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Psychology Topics > Stress


Introduction

Every living thing on the earth encounters stress in one degree or another. Stress is defined as emotional, mental or physical strain in response to a stressor (event, person, situation, thing). Stress manifests with particular symptoms such as anxiety, worry, irritability, and difficulty concentrating.

Stress can also result in physical symptoms such as increased adrenaline, muscular tension, stomach pain, and exhaustion. Stress over a long period of time has also been correlated with increased risk for heart disease and cancer.

stress
Original picture credit to Noel C. Gill: http://www.onefunsite.com/donkey.shtml

Like the donkey in this picture, too much stress disables even resilient individuals. The difficulty is not in the individual per se, but the stress overloads the individual's ability to cope. In the case of the donkey, some things are just too heavy.

However, it's important to keep in mind that not all stress is bad. In fact, there's a type of stress that's actually good for us. It's true! We'll cover this a bit later.

There are three types of coping with stress: emotion-focused, problem-focused and avoidance. Emotion-focused is a coping style in which the individual tries to diminish his or her negative emotions resulting from stress. Problem-focused is a coping style in which the individual faces the problem head on, i.e. the person actively takes action to fix or resolve the problem. Avoidance coping is avoiding emotions and solutions to problems in hopes that they will both disappear on their own.

To illustrate these styles, consider the following scenario:

Tony works in the bakery in a local grocery store. Tony was baking a big batch of cookies for a fundraiser but he mistook salt for sugar and put 5 cups of salt in the recipe. Tony experiences stress because he doesn't have very much time left to complete the order. Now, let's look at this scenario using the three different styles...


  • Emotion-focused: Tony sits down and takes several cleansing breaths to calm down. Tony also turns on some music to distract himself from his anxiety.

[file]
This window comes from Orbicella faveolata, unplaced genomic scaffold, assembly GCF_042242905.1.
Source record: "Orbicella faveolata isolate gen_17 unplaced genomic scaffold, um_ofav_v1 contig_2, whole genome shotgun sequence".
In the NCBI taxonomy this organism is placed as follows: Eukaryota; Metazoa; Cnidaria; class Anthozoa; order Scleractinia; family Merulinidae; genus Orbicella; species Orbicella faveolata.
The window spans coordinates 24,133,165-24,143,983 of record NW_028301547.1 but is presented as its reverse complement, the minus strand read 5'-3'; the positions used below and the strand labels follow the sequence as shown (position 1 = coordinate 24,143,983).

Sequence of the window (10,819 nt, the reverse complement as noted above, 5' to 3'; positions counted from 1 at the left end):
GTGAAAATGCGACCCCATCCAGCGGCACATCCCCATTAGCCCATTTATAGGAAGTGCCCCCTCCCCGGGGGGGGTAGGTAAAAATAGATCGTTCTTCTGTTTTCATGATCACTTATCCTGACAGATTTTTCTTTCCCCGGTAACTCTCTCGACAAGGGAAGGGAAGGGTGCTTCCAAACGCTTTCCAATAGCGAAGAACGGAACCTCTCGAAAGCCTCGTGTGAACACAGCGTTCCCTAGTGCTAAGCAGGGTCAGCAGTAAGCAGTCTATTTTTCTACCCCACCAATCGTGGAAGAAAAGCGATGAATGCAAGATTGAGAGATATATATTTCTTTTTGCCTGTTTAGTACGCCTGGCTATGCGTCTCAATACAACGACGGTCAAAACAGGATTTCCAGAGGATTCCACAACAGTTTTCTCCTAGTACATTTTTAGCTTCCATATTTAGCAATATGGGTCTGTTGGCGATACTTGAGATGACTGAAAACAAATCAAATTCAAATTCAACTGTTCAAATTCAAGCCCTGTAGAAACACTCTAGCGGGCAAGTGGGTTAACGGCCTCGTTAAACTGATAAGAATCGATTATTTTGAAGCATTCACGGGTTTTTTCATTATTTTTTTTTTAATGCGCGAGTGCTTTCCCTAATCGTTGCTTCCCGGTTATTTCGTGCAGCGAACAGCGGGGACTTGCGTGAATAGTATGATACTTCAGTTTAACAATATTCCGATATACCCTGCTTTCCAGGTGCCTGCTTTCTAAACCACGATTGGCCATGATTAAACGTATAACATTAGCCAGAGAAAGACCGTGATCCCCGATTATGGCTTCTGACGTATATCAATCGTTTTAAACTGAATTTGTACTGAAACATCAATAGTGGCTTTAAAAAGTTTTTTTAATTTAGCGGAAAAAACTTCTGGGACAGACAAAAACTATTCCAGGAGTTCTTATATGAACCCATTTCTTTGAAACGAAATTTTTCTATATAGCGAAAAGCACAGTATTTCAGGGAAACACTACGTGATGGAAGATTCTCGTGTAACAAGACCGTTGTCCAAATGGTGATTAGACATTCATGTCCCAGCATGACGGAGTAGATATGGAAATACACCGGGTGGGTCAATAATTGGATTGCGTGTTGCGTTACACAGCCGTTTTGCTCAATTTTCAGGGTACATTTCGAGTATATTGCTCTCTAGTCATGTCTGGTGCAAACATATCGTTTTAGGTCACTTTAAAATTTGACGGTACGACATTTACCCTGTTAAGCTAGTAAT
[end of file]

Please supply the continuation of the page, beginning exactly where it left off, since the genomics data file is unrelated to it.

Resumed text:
• Problem-focused: Tony quickly empties the mixer and starts over. Tony also places a phone call to the customer and apologizes because he is 15 minutes behind schedule.

  • Avoidant: Tony keeps following the recipe, adds extra Stieva and hopes no one will notice.


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Traumatic Stress

The worst form of stress results from traumatic events. Acute stress disorder and posttraumatic stress disorder are both disorders resulting from trauma. Posttraumatic stress disorder has also been referred to as "shell shock" (a traumatic disorder from engaging in war combat.) Other traumatic events may include: car or other similar accidents, rape or assault, witnessing a violent crime, bank robbery or other hostage situations, kidnapping, any form of child abuse, domestic violence, natural disasters, unexpected death of a significant person, learning of a physical illness, and other highly traumatic events not mentioned.

The symptoms of traumatic stress disorders are nightmares, flashbacks (intense remembering of the event), attempts to avoid the memory, denial, high anxiety, depression, depersonalization or derealization (the feeling that one is in a dream or watching themselves from outside their body), etc.

Not everyone that experiences a traumatic event will develop a stress disorder. Certain factors increase the risk that a personal will develop a stress disorder. These factors are: low resistance, no social or family support, recurrent trauma over a long period of time, age, unhealthy coping skills, and no treatment. The faster treatment is available to people who have experienced trauma, the lower the risk is for developing stress disorders. In contrast, the longer people are in denial about their traumatic experience, the more likely they are to develop a stress disorder and the more difficult treatment becomes.

It should also be noted, however, that everyone who experiences trauma will have resulting reactions and emotions such as shock and or denial in the first 24 hours to a few days. This is a normal reaction to trauma and does not mean one is weak or flawed. Referring again back to the donkey in the picture, some things are just too heavy.

Key Figures & Theories

Hans Selye
Hans Selye was an endocrinologist, a type of specialist who treats disorders connected with glands and hormones in the body. Selye coined the word "stress" to refer to inappropriate physical reactions to any demand. He further divided this term into 2 types of stress, eustress and distress. Eustress is good stress, i.e. stress that motivates and improves function. Distress is overwhelming stress that results in anxiety, depression, and the other symptoms mentioned above.